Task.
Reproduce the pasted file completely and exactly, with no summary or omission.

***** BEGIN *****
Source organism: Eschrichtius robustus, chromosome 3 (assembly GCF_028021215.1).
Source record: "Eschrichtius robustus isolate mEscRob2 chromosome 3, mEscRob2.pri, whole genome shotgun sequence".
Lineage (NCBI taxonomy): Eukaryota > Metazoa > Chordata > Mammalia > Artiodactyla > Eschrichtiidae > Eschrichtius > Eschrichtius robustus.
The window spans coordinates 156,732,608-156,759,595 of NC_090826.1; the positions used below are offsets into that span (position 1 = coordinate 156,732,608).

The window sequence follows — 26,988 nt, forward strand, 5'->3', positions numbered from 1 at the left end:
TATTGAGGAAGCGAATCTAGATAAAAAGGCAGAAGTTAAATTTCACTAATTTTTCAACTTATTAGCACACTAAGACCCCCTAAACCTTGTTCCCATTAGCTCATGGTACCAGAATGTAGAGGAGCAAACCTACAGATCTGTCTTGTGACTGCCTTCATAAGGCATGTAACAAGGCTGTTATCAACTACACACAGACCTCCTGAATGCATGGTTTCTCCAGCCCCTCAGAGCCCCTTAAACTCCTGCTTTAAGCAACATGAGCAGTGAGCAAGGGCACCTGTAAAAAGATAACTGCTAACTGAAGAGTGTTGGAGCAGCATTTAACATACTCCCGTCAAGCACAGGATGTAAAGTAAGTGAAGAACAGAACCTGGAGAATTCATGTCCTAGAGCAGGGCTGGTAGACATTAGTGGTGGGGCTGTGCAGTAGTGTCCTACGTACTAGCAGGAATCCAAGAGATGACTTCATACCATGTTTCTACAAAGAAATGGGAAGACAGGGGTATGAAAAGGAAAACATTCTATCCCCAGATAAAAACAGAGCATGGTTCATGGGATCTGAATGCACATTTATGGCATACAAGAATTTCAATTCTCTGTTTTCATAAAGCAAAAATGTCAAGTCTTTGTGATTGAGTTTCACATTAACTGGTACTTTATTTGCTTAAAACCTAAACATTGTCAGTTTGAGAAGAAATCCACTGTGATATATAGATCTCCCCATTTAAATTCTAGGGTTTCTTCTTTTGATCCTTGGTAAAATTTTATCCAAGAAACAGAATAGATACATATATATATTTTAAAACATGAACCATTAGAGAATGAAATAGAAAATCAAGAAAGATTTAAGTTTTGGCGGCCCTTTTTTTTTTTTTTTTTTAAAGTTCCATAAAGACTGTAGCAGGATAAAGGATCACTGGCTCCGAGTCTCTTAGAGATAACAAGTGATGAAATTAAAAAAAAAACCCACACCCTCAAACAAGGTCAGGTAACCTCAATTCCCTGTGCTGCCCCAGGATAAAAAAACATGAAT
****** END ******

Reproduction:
Source organism: Eschrichtius robustus, chromosome 3 (assembly GCF_028021215.1).
Source record: "Eschrichtius robustus isolate mEscRob2 chromosome 3, mEscRob2.pri, whole genome shotgun sequence".
Lineage (NCBI taxonomy): Eukaryota > Metazoa > Chordata > Mammalia > Artiodactyla > Eschrichtiidae > Eschrichtius > Eschrichtius robustus.
The window spans coordinates 156,732,608-156,759,595 of NC_090826.1; the positions used below are offsets into that span (position 1 = coordinate 156,732,608).

The window sequence follows — 26,988 nt, forward strand, 5'->3', positions numbered from 1 at the left end:
TATTGAGGAAGCGAATCTAGATAAAAAGGCAGAAGTTAAATTTCACTAATTTTTCAACTTATTAGCACACTAAGACCCCCTAAACCTTGTTCCCATTAGCTCATGGTACCAGAATGTAGAGGAGCAAACCTACAGATCTGTCTTGTGACTGCCTTCATAAGGCATGTAACAAGGCTGTTATCAACTACACACAGACCTCCTGAATGCATGGTTTCTCCAGCCCCTCAGAGCCCCTTAAACTCCTGCTTTAAGCAACATGAGCAGTGAGCAAGGGCACCTGTAAAAAGATAACTGCTAACTGAAGAGTGTTGGAGCAGCATTTAACATACTCCCGTCAAGCACAGGATGTAAAGTAAGTGAAGAACAGAACCTGGAGAATTCATGTCCTAGAGCAGGGCTGGTAGACATTAGTGGTGGGGCTGTGCAGTAGTGTCCTACGTACTAGCAGGAATCCAAGAGATGACTTCATACCATGTTTCTACAAAGAAATGGGAAGACAGGGGTATGAAAAGGAAAACATTCTATCCCCAGATAAAAACAGAGCATGGTTCATGGGATCTGAATGCACATTTATGGCATACAAGAATTTCAATTCTCTGTTTTCATAAAGCAAAAATGTCAAGTCTTTGTGATTGAGTTTCACATTAACTGGTACTTTATTTGCTTAAAACCTAAACATTGTCAGTTTGAGAAGAAATCCACTGTGATATATAGATCTCCCCATTTAAATTCTAGGGTTTCTTCTTTTGATCCTTGGTAAAATTTTATCCAAGAAACAGAATAGATACATATATATATTTTAAAACATGAACCATTAGAGAATGAAATAGAAAATCAAGAAAGATTTAAGTTTTGGCGGCCCTTTTTTTTTTTTTTTTTTAAAGTTCCATAAAGACTGTAGCAGGATAAAGGATCACTGGCTCCGAGTCTCTTAGAGATAACAAGTGATGAAATTAAAAAAAAAACCCACACCCTCAAACAAGGTCAGGTAACCTCAATTCCCTGTGCTGCCCCAGGATAAAAAAACATGAAT